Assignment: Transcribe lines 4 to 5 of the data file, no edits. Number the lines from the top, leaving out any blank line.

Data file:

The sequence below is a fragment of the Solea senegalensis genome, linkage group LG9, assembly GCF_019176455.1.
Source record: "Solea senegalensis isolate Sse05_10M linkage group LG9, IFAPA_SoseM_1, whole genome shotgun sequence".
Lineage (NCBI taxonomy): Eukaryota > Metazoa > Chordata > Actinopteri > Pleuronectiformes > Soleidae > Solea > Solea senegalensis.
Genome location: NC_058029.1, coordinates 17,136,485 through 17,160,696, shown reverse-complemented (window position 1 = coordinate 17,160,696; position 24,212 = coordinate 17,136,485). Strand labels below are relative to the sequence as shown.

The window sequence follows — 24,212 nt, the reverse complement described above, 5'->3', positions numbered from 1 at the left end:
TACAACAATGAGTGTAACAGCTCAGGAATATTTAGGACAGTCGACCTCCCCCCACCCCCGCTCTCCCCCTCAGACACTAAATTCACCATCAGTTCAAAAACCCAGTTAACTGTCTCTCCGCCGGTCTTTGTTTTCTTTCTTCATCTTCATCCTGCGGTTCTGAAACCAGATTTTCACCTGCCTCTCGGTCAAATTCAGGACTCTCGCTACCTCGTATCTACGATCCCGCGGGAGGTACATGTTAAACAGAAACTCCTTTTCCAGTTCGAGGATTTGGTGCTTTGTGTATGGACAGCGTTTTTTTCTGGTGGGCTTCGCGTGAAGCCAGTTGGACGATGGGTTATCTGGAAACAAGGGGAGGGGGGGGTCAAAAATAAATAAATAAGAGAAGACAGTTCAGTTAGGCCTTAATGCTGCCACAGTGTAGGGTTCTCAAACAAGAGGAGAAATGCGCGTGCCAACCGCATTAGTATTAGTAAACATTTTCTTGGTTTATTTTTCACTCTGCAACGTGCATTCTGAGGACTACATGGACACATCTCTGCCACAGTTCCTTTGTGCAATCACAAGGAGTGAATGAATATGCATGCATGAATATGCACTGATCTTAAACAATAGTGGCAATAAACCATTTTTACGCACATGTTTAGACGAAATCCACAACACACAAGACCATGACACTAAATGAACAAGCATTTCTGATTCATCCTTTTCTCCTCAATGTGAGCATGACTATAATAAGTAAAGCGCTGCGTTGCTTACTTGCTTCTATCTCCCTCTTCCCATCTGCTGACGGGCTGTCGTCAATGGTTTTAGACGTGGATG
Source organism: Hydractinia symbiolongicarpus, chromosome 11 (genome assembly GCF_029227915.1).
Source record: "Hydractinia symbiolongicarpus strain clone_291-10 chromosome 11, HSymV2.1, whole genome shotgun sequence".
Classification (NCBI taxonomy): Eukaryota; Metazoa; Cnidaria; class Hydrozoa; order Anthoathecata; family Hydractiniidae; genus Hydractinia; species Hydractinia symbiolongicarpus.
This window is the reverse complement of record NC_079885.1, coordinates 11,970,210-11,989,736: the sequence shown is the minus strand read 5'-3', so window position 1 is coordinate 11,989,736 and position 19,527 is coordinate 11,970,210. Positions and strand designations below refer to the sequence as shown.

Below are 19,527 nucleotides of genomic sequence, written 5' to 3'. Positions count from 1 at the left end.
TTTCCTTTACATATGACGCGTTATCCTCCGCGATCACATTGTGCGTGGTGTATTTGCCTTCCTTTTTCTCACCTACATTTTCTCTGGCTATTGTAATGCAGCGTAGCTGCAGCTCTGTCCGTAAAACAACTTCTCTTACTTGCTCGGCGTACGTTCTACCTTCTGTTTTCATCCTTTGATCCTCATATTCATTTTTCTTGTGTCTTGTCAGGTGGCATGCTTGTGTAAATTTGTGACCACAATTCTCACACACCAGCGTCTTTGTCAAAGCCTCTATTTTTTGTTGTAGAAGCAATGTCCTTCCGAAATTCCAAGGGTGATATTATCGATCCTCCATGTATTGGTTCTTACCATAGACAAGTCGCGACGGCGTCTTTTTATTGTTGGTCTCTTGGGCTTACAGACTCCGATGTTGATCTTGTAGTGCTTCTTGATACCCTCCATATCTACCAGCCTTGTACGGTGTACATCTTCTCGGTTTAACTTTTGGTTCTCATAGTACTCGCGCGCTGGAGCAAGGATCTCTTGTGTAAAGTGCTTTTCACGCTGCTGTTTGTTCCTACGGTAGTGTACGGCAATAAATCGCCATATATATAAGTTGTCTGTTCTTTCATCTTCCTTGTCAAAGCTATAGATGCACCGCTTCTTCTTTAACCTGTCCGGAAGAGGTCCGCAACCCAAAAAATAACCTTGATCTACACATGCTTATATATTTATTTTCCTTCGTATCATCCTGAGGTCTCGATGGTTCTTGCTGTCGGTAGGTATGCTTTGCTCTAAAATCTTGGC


Genome location: NC_058029.1, coordinates 17,136,485 through 17,160,696, shown reverse-complemented (window position 1 = coordinate 17,160,696; position 24,212 = coordinate 17,136,485). Strand labels below are relative to the sequence as shown.

The window sequence follows — 24,212 nt, the reverse complement described above, 5'->3', positions numbered from 1 at the left end: